Posted by: degarcia | April 2, 2009

Big Idea: Basic Facts and Algorithms

Basic Facts and Algorithms


As Defined in Big Ideas and Understandings as the Foundation for Elementary and Middle School Mathematics by Randall I. Charles

Basic facts and algorithms for operations with rational numbers use notions of equivalence to transform calculations into simpler ones.

Examples of Mathematical Understanding

Mental Calculations

  • Number relationships and sequences can be used for mental calculations (one more, one less; ten more, ten less; 30 is two more than 28; counting back by thousands from 50,000 is 49,000, 48,000, 47,000 etc.)

  • Numbers can be broken apart and grouped in different ways to make calculations simpler.


Whole Number Basic Facts and Algorithms

  • Some basic addition and multiplication facts can be found by breaking apart the unknown fact into known facts. Then the answers to the known facts are combined to give the final value.

  • Subtraction facts can be found by thinking of the related addition fact.
  • Division facts can be found by thinking about the related multiplication fact.
  • When 0 is divided by any non-zero number, the quotient is zero, and 0 cannot be a divisor.
  • Addition can be used to check subtraction, and multiplication can be used to check division.

  • Powers of ten are important benchmarks in our numeration system, and thinking about numbers in relation to powers often can make addition and subtraction easier.

  • When you divide whole numbers sometimes there is a remainder; the remainder must be less than the divisor.

  • The real-world situation determines how a remainder needs to be interpreted when solving a problem.

Rational Number Algorithms

  • Fractions with unlike denominators are renamed as equivalent fractions with like denominators to add and subtract.
  • The product of two fractions can be found by multiplying numerators and multiplying denominators.
  • A fraction division calculation can be changed to an equivalent multiplication calculation (i.e., a/b ÷ c/d = a/b x d/c, where b, c, and d = 0).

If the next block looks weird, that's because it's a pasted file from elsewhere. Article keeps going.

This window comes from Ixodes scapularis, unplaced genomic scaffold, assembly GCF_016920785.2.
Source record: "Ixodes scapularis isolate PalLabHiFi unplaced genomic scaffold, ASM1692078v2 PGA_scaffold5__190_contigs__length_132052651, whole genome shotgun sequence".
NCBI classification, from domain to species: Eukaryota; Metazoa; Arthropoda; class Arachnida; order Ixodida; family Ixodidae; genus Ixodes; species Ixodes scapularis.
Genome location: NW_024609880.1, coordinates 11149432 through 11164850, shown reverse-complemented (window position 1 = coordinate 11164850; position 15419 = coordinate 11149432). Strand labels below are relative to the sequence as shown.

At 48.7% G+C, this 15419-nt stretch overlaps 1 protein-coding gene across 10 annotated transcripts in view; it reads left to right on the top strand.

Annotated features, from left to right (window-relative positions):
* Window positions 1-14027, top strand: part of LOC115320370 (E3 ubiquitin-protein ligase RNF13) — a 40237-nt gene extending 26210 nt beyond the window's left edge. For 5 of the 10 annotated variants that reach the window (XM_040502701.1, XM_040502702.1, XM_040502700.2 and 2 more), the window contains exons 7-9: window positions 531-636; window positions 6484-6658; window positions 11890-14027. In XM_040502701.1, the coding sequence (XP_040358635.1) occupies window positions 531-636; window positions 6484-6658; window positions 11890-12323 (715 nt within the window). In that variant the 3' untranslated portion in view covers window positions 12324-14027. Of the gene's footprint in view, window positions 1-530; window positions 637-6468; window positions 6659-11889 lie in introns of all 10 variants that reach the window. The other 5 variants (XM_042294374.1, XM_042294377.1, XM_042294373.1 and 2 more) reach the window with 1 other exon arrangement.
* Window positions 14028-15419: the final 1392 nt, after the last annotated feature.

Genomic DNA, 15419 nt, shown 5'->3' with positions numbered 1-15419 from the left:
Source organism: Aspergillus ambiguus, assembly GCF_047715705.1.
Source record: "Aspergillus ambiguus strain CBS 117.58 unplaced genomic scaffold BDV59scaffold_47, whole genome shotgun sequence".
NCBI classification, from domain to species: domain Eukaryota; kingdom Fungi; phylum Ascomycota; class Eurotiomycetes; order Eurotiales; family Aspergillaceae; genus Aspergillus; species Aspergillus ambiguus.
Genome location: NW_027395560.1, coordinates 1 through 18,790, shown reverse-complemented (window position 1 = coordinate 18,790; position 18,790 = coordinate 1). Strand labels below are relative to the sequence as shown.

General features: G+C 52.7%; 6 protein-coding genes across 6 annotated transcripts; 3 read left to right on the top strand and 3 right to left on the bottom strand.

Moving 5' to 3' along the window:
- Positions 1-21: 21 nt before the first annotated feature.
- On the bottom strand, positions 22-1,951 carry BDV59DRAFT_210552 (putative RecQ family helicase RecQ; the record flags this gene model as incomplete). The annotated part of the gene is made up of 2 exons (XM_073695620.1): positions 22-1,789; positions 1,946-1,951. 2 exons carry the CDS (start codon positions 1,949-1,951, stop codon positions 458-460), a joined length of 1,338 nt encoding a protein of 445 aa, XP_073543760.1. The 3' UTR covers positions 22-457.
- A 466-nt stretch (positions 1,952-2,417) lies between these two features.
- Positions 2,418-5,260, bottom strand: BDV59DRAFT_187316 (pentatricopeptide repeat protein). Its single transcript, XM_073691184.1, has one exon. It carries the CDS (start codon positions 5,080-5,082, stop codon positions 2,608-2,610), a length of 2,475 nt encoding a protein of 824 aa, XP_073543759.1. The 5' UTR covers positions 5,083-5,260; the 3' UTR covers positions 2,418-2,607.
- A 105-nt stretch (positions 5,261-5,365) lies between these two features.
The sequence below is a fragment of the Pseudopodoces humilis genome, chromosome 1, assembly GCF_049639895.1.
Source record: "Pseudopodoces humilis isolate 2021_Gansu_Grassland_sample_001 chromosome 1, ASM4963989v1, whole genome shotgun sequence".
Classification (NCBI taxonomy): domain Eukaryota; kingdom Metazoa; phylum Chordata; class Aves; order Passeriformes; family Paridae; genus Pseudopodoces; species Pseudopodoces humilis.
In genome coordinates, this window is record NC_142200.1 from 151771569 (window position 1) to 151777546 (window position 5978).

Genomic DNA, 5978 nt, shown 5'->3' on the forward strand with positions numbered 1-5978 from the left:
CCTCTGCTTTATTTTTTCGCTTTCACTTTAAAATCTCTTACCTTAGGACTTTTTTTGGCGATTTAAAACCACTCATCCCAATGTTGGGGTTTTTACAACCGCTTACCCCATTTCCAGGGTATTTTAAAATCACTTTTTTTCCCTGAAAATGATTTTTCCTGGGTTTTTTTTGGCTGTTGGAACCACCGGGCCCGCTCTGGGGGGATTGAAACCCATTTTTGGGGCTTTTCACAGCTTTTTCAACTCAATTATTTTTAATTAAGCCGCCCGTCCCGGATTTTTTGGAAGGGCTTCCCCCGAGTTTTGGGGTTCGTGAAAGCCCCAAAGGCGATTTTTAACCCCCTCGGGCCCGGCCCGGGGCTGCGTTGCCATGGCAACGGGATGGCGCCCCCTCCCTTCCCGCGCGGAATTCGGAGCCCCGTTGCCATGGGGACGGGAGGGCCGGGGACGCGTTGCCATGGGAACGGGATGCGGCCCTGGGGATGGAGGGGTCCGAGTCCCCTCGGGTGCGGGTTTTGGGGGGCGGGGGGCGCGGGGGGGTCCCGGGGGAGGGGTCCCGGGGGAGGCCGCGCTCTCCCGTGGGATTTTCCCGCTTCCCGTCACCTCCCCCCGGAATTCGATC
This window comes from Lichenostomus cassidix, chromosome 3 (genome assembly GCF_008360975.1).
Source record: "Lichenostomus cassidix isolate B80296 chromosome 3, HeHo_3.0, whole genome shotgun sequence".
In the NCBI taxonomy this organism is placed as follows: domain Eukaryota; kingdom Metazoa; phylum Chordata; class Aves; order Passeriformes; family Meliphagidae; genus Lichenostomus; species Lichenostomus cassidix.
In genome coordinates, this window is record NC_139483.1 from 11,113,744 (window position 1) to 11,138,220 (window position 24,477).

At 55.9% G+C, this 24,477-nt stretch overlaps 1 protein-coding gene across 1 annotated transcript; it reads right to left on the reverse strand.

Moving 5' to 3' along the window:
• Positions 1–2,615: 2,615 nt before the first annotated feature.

• Division with a decimal divisor is changed to an equivalent calculation with a whole number divisor by multiplying the divisor and dividend by an appropriate power of ten.

  • Money amounts represented as decimals can be added and subtracted using the same algorithms as with whole numbers.

Measurement

  • Algorithms for operations with measures are modifications of algorithms for rational numbers.

  • Length measurements in feet and inches can be added or subtracted where 1 foot is regrouped as 12 inches.

  • Times in minutes and seconds can be added and subtracted where 1 minute is regrouped as 60 seconds.

NCTM Standards

Numbers and Operations

  • Understand numbers, ways of representing numbers, relationships among numbers, and number systems.
  • Understand meanings of operations and how they relate to one another.
  • Compute fluently and make reasonable estimates.

Algebra

  • Understand patterns, relations, and functions.
  • Represent and analyze mathematical situations and structures using algebraic symbols.

Measurement

  • Understand measurable attributes of objects and the units, systems, and processes of measurement.
  • Apply appropriate techniques, tools, and formulas to determine measurements.

Problem Solving

  • Solve problems that arise in mathematics and in other contexts.
  • Apply and adapt a variety of appropriate strategies to solve problems.

Connections

  • Recognize and use connections among mathematical ideas.
  • Understand how mathematical ideas interconnect and build on one another to produce a coherent whole.

Utah Education Network Standards

Note:  Each link includes multiple lesson plans and activities, though specific ones are linked below.

Kindergarten

  • Standard 1, Objective 1, Indicator b
  • Standard 1, Objective 2, Indicators a, b, c, d

First Grade

  • Standard 1, Objective 1, Indicators a, b, c
  • Standard 1, Objective 2, Indicator c
  • Standard 1, Objective 3, Indicators b, c, d
  • Standard 2, Objective 2, Indicator c

Second Grade

  • Standard 1, Objective 1, Indicators a, c
  • Standard 1, Objective 3, Indicators a, b, d, e